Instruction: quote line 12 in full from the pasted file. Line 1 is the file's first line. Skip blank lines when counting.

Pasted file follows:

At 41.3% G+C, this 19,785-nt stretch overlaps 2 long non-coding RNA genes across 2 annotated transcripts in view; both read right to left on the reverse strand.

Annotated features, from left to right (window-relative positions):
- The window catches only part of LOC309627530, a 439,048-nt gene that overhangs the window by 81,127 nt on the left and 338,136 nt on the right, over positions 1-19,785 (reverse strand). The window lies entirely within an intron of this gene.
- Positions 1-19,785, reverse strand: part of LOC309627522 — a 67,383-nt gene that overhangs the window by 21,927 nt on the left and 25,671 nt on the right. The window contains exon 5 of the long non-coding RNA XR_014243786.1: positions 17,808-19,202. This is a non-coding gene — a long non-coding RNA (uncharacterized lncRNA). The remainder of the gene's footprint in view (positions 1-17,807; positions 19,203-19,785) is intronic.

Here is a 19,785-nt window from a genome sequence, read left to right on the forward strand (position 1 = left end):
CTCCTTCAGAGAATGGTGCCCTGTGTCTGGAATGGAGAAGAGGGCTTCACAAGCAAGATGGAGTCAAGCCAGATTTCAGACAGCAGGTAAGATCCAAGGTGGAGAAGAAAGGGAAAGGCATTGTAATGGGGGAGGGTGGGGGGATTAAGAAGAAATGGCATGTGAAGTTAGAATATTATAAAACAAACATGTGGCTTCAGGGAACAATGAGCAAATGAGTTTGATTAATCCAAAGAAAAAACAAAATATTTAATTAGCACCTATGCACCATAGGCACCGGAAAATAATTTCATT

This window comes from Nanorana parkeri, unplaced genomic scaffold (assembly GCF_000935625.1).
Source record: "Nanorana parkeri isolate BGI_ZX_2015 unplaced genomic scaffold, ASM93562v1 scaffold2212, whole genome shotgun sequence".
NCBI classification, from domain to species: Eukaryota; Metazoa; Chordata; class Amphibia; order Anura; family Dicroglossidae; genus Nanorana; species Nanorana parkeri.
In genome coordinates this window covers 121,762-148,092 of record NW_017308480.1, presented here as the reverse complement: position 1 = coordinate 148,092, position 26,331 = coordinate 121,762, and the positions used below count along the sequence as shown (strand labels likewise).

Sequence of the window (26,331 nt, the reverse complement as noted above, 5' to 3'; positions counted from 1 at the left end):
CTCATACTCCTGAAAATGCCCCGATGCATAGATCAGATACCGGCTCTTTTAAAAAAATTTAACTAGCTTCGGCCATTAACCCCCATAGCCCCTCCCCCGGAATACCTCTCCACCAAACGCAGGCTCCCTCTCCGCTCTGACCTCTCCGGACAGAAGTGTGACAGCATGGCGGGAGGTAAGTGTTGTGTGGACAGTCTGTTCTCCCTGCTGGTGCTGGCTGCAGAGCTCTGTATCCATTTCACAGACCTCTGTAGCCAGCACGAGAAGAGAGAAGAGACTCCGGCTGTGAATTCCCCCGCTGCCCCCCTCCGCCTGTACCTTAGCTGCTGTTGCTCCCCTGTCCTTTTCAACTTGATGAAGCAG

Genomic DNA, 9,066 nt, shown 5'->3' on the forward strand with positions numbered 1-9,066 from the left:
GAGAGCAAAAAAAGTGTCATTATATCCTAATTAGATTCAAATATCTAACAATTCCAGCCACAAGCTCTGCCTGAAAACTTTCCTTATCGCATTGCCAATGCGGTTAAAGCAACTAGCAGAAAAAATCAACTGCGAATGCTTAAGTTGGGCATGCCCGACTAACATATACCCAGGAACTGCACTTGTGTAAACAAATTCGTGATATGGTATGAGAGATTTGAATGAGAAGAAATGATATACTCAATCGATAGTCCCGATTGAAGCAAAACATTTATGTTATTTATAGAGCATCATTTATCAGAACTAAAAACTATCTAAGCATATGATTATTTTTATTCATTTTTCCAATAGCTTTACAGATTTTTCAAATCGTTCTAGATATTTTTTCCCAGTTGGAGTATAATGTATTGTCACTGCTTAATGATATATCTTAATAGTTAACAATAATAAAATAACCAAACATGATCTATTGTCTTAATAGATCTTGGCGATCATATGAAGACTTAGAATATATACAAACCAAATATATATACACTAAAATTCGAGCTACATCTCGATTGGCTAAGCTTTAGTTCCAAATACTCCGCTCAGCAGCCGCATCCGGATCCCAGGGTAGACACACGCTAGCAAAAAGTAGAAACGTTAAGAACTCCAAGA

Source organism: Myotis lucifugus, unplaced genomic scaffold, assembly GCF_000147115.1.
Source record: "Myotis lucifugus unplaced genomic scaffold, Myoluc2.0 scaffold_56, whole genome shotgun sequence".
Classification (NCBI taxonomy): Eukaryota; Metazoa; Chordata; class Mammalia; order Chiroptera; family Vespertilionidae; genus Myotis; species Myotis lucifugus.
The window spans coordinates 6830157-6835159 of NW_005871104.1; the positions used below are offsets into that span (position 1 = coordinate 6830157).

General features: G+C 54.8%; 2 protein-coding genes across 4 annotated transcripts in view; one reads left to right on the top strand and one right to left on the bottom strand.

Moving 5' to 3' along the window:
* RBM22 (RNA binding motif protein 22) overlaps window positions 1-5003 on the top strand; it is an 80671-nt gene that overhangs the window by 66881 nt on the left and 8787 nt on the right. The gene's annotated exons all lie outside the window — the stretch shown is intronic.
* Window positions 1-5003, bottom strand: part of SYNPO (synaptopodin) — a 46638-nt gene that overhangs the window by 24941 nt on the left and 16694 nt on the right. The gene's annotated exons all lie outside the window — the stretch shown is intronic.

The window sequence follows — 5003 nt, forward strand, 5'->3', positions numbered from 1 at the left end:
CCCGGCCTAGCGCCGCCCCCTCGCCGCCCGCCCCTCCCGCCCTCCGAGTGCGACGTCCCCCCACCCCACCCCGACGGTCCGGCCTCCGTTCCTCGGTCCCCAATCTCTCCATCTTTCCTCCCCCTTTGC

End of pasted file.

CTCATACTCCTGAAAATGCCCCGATGCATAGATCAGATACCGGCTCTTTTAAAAAAATTTAACTAGCTTCGGCCATTAACCCCCATAGCCCCTCCCCCGGAATACCTCTCCACCAAACGCAGGCTCCCTCTCCGCTCTGACCTCTCCGGACAGAAGTGTGACAGCATGGCGGGAGGTAAGTGTTGTGTGGACAGTCTGTTCTCCCTGCTGGTGCTGGCTGCAGAGCTCTGTATCCATTTCACAGACCTCTGTAGCCAGCACGAGAAGAGAGAAGAGACTCCGGCTGTGAATTCCCCCGCTGCCCCCCTCCGCCTGTACCTTAGCTGCTGTTGCTCCCCTGTCCTTTTCAACTTGATGAAGCAG